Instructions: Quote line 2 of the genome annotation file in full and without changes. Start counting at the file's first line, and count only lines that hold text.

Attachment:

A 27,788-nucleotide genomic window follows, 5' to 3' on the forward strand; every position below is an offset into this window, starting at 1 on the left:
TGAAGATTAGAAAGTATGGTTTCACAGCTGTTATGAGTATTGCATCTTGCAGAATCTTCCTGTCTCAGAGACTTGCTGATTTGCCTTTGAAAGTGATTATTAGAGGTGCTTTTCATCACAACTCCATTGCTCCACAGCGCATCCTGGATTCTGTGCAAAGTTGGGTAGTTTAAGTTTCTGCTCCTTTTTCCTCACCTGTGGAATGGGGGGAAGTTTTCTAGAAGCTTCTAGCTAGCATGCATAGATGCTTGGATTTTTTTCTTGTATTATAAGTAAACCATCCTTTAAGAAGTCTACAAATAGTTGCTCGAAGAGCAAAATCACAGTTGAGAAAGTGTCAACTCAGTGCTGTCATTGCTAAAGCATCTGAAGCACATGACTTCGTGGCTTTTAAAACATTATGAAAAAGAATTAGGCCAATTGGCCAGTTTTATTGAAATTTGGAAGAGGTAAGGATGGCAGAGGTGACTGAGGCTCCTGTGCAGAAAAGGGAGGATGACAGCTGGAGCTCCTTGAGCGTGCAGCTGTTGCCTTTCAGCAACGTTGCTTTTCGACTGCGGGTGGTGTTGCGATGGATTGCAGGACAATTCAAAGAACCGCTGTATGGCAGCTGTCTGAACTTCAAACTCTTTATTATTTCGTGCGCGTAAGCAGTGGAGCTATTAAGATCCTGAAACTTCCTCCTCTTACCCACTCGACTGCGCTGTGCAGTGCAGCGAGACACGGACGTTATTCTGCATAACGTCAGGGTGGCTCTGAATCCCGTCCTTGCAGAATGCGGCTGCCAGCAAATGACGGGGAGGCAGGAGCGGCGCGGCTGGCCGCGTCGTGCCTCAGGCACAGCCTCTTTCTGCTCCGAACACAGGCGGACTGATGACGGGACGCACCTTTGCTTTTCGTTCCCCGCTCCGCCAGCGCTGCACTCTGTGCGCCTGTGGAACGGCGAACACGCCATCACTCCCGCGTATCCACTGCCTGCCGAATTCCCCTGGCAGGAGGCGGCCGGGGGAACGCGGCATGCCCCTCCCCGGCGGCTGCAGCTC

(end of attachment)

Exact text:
TGAAGATTAGAAAGTATGGTTTCACAGCTGTTATGAGTATTGCATCTTGCAGAATCTTCCTGTCTCAGAGACTTGCTGATTTGCCTTTGAAAGTGATTATTAGAGGTGCTTTTCATCACAACTCCATTGCTCCACAGCGCATCCTGGATTCTGTGCAAAGTTGGGTAGTTTAAGTTTCTGCTCCTTTTTCCTCACCTGTGGAATGGGGGGAAGTTTTCTAGAAGCTTCTAGCTAGCATGCATAGATGCTTGGATTTTTTTCTTGTATTATAAGTAAACCATCCTTTAAGAAGTCTACAAATAGTTGCTCGAAGAGCAAAATCACAGTTGAGAAAGTGTCAACTCAGTGCTGTCATTGCTAAAGCATCTGAAGCACATGACTTCGTGGCTTTTAAAACATTATGAAAAAGAATTAGGCCAATTGGCCAGTTTTATTGAAATTTGGAAGAGGTAAGGATGGCAGAGGTGACTGAGGCTCCTGTGCAGAAAAGGGAGGATGACAGCTGGAGCTCCTTGAGCGTGCAGCTGTTGCCTTTCAGCAACGTTGCTTTTCGACTGCGGGTGGTGTTGCGATGGATTGCAGGACAATTCAAAGAACCGCTGTATGGCAGCTGTCTGAACTTCAAACTCTTTATTATTTCGTGCGCGTAAGCAGTGGAGCTATTAAGATCCTGAAACTTCCTCCTCTTACCCACTCGACTGCGCTGTGCAGTGCAGCGAGACACGGACGTTATTCTGCATAACGTCAGGGTGGCTCTGAATCCCGTCCTTGCAGAATGCGGCTGCCAGCAAATGACGGGGAGGCAGGAGCGGCGCGGCTGGCCGCGTCGTGCCTCAGGCACAGCCTCTTTCTGCTCCGAACACAGGCGGACTGATGACGGGACGCACCTTTGCTTTTCGTTCCCCGCTCCGCCAGCGCTGCACTCTGTGCGCCTGTGGAACGGCGAACACGCCATCACTCCCGCGTATCCACTGCCTGCCGAATTCCCCTGGCAGGAGGCGGCCGGGGGAACGCGGCATGCCCCTCCCCGGCGGCTGCAGCTC